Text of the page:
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Sat, 2008-Jul-19

Systems Engineering Notes for this week

I'm working through the impedance mismatch between and at the moment, looking for some light at the end of the tunnel. Had a good chat with a reputable fellow on Friday. Some notes.

System Concepts

System of Systems
A system that itself is composed of systems
  • Has inputs, outputs and processing.
  • Does something definable for a "user", even in the absence of other connected systems. For example, a desktop computer with a word processor might be a system in and of itself.
  • May itself be a System of Systems.
  • Like a system has inputs, outputs and processing.
  • May not do anything useful without another connected system operating correctly. For example, we might eventually decompose to a subsystem that consists solely of software. Without its related hardware subsystem it can't do anything useful.
  • A part of the "physical" architecture.
  • Could be software or hardware. Hardware may be pre-installed/pre-configured for its purpose.
  • Could be an assembly of other parts.
  • Closely related to (equivalent to?) Configuration Item concept.
  • A part of the "functional" architecture.
  • I'm still not completely across the definition of what is meant by function, but something akin to a control in a robustness diagram.
  • May be decomposed to finer-grained functions
  • Definitely not the same as "method" :)

System Structure

System Structure Diagram

Ultimately, each component will have a set of functions associated with it. A component belongs to a given subsystem, which belongs to a given System, which itself belongs to a System of Systems. This implies that there is a set of functions at each of these system levels, so perhaps the process of developing the set of components is more interesting.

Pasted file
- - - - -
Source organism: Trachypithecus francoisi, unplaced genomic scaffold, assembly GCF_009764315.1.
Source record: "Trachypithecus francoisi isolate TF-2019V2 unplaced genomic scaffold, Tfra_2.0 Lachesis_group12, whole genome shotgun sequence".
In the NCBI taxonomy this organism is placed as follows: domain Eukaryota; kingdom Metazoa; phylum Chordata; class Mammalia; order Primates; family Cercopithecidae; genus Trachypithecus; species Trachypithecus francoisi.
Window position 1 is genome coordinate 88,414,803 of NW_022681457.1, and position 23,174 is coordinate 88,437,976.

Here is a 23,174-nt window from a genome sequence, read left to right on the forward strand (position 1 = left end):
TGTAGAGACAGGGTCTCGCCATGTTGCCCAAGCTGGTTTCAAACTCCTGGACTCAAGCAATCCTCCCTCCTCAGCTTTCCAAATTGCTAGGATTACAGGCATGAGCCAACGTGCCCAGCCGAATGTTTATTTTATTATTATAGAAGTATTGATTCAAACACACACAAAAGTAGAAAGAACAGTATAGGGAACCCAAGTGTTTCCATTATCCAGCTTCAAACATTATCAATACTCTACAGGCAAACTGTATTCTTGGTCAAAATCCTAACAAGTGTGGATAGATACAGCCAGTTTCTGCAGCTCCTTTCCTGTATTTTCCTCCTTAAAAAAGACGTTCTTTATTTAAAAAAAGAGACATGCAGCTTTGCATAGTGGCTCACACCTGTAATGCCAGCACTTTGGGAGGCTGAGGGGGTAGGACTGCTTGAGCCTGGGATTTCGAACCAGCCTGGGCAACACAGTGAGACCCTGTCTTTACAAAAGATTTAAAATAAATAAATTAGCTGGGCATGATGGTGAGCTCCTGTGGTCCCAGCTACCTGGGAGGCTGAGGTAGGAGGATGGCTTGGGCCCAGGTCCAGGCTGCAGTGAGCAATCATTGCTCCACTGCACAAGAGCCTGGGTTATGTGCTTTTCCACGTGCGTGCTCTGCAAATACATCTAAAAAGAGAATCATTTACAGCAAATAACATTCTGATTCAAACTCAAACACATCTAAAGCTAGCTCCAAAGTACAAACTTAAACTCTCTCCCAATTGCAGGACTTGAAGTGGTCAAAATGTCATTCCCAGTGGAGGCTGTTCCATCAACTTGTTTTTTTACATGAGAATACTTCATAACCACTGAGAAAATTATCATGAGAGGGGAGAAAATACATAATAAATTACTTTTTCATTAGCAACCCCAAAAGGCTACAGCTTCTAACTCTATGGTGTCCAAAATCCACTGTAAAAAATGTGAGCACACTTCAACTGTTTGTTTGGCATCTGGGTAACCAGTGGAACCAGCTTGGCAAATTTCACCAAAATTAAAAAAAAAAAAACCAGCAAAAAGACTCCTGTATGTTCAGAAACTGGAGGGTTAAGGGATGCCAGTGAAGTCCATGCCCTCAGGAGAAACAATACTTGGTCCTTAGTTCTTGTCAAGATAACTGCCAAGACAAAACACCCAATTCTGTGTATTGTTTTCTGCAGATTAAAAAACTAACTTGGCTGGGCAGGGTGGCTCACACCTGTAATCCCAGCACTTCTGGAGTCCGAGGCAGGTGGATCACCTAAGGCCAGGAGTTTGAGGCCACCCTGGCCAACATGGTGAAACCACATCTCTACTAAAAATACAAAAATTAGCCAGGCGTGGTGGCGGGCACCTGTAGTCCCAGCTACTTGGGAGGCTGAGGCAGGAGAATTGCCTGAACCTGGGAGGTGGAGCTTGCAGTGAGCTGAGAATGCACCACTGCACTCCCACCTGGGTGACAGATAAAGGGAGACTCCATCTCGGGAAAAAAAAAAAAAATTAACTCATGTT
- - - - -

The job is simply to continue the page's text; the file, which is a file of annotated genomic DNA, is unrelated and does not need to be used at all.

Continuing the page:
Refinement Process

The general waterfall idea is that you start at whichever level you have been given, say the System of Systems. That level has a number of functions associated with it, along with detailed requirements. You develop the next level system down based on your experience, and based on your knowledge of the interfaces between the functions each system will implement.

At the higher level, your goal is to keep systems "real" for as long as possible. You want to ensure that systems are defined in such a way that they can operate on their own without relying on any other.

That only lasts so long as common hardware, operator positions, etc start to crowd their way in. Then you are at the subsystem level, and still trying to make the same sorts of decisions. How can I draw out the subsystems and components in such a way as to make sense in the appropriate engineering domain, as well as to map cleanly to a set of functions?

At each level you decompose the functional architecture and physical architecture incrementally. Initially, the functional architecture dominates. Once you are down to defining subsystems within a system, both play a strong role. The definition of components within a subsystem is strongly influenced by the engineering domain, for example the software engineering domain.

A very rough example

A standard example case in computer science is the Pizza Shop, so I'll give this a rough go based on my evolving understanding. Let's start with some simple context and assumed functionality:

System Context

The context is a pizza shop that takes ingredients from suppliers, orders from over the phone, and power that is only used for cooking to produce served pizzas for customers.

System Functional